Such poverty isnt rare in Afghanistan. But Bamiyan has unusually good security, and that means the government could do much to help the cave people, but it hasnt, said Yasin Farid, the country director for PARSA, one of Afghanistans oldest charities. PARSA has made ministering to the cave dwellers of Bamiyan a priority.
The government has really wasted a chance here, he said.
PARSA also has worked hard to re-establish Scouting in Afghanistan. And thats how Maj. Barber and John Ferry came to the aid of the cave dwellers in Bamiyan.
In their first conversation at 3 a.m. for Barber because of the time difference Barber told John that transportation would be the hardest part of what they were discussing, but that he should go ahead with the collection, and Barber would make sure somehow that the clothes got to Afghanistan.
In early summer, John began calling schools, churches and local businesses, asking if they would host a collection bin. Then he signed up volunteers and corporate donors for things like boxes and storage, aided at times by several Scouts and Scout leaders from his unit, Scout Troop 463, in Garrett, Md., a town just outside Washington.
Johns collection effort was almost too successful, and Barber had to finally ask him to throttle back because they had about as much clothing as they could handle. There were 68 big boxes of clothes weighing nearly a ton, so much that they swamped the Ferry house, and John had to arrange for donated storage.
And they had to get all those boxes to Afghanistan.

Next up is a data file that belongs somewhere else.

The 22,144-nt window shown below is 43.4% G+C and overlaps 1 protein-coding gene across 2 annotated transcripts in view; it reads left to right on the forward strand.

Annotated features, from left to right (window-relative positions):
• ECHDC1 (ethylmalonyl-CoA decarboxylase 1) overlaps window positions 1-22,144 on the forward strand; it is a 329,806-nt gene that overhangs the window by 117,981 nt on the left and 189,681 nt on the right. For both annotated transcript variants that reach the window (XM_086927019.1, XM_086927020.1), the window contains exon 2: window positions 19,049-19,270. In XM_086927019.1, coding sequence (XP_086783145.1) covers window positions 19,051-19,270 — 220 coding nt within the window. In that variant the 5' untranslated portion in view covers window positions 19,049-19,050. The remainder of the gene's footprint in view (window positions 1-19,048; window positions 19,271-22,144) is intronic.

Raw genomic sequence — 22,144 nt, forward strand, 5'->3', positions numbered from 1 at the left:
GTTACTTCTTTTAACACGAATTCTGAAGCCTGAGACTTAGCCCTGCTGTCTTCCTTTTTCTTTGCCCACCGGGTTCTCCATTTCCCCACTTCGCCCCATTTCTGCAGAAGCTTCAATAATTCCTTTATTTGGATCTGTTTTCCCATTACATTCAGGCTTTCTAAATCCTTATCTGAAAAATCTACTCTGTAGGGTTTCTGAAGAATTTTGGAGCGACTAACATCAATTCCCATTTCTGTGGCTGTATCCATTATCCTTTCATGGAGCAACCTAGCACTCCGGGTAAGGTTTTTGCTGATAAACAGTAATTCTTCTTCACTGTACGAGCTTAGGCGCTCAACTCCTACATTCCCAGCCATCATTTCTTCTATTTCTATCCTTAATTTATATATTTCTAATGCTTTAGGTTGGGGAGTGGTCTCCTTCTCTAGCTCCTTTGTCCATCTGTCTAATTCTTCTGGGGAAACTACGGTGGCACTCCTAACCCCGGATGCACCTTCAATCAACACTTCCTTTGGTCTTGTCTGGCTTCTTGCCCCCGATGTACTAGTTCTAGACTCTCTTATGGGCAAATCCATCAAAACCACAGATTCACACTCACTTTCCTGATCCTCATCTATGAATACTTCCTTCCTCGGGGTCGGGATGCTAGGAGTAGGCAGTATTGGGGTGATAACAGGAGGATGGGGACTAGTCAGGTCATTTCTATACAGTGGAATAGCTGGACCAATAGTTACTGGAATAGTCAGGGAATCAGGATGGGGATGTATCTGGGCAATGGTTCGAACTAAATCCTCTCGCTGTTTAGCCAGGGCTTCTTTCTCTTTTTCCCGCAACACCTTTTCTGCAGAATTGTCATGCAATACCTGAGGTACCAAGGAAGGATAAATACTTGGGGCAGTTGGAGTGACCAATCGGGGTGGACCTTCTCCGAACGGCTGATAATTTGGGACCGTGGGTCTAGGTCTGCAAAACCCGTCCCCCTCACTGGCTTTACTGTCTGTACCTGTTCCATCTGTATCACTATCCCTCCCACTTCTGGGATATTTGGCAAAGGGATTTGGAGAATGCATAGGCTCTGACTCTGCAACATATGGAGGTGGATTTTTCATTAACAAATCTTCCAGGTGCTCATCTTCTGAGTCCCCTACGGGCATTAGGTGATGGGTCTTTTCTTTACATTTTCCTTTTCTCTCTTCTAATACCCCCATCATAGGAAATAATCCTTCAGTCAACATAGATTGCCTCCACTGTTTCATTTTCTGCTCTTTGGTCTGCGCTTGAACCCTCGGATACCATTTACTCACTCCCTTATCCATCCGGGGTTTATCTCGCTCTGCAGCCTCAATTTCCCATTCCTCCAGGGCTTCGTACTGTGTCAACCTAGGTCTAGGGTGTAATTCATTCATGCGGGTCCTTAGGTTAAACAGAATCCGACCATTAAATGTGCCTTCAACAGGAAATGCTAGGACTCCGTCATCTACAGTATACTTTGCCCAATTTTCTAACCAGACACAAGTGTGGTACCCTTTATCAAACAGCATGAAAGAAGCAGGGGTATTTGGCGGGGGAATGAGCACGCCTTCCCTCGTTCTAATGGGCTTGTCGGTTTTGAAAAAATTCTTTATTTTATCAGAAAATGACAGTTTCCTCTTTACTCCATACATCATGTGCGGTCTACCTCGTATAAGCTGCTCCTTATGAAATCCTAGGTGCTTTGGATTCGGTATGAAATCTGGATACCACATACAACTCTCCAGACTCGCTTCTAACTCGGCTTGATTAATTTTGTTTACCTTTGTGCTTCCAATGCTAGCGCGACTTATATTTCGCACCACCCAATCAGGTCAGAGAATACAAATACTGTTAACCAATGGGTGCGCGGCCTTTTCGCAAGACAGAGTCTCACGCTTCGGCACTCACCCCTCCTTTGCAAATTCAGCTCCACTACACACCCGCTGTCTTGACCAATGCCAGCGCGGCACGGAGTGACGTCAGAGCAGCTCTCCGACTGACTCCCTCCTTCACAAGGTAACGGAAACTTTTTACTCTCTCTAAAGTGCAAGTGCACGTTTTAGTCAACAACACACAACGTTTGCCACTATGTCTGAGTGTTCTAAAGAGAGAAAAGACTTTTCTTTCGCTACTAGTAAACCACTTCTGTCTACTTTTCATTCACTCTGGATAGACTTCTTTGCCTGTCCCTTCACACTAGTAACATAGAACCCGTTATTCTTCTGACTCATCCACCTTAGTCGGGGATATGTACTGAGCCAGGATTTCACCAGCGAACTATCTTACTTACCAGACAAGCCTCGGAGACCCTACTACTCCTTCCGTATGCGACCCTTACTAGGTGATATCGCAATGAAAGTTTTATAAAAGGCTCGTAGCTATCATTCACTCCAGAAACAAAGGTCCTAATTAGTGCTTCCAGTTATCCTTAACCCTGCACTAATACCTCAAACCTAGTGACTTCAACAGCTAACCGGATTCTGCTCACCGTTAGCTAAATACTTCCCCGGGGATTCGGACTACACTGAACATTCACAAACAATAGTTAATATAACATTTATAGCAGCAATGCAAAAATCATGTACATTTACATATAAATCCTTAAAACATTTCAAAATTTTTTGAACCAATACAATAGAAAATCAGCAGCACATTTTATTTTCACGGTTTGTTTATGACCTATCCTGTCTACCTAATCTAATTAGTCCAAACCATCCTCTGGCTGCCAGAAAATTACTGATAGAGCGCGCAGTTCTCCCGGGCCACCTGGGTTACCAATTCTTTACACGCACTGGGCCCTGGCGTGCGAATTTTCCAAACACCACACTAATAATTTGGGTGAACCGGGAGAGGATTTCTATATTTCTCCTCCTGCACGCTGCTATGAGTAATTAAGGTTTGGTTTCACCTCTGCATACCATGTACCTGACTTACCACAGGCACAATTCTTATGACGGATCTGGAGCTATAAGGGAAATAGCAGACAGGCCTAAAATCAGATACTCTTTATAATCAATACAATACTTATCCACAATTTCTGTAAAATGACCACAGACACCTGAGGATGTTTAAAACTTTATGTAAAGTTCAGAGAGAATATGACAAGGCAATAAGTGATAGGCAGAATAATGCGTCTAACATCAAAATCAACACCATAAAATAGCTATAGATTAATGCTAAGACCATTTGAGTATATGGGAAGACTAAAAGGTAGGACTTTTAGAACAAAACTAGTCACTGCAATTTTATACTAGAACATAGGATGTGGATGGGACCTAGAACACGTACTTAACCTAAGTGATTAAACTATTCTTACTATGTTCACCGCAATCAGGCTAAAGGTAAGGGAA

Barber knew just who to talk with: a chaplain. Chaplains have strong networks and established channels for moving donations of various kinds into war zones.
A chaplain suggested using the Denton Project, a joint operation of the State and Defense departments and the U.S. Agency for International Development that ships humanitarian donations and equipment on a space-available basis on military cargo planes. John started the process, filling out the elaborate application form.
Still missing, however, was a local partner to clear the goods into Afghanistan. Thats when a soldier who works in Barbers building, and is part of a group of NATO troops that support Scouts in Afghanistan, suggested Barber team up with PARSA, which readily agreed.
After two sets of federal inspections, the Boy Scouts dropped the shipment at Andrews Air Force Base in Maryland in December. Space was found on a plane bound for Germany on Jan. 5. A couple of weeks later, a plane had space to get the clothes to Afghanistan.
Keith Blackey, PARSAs Scouting adviser, said the group gets frequent requests to accept clothing, but ordinarily it doesnt because of the logistics involved. But the Denton Project overcame that hurdle.
Bamiyan, where PARSA has set up two schools and employs 100 women making handicrafts, seemed the perfect destination. It also had a good-sized Scouting contingent.
Scouts in Kabul helped repack some of the boxes that had been damaged in transit. Then PARSA put them on a truck for Bamiyan. When the clothes arrived, the Scouts there sorted them, packed them in 110 plastic bags, and handed out the bags in the poor communities.
And thats how Kenton Barbers modest idea and John Ferrys dogged work, and the long chain of almost accidental connections, ended.
Its like we lucked out at every hurdle, with the right people stepping forward," Barber said.
John was equally upbeat in a phone interview.
One thing I learned from this is that people care and are really willing to help with a community project, if you just ask them, he said.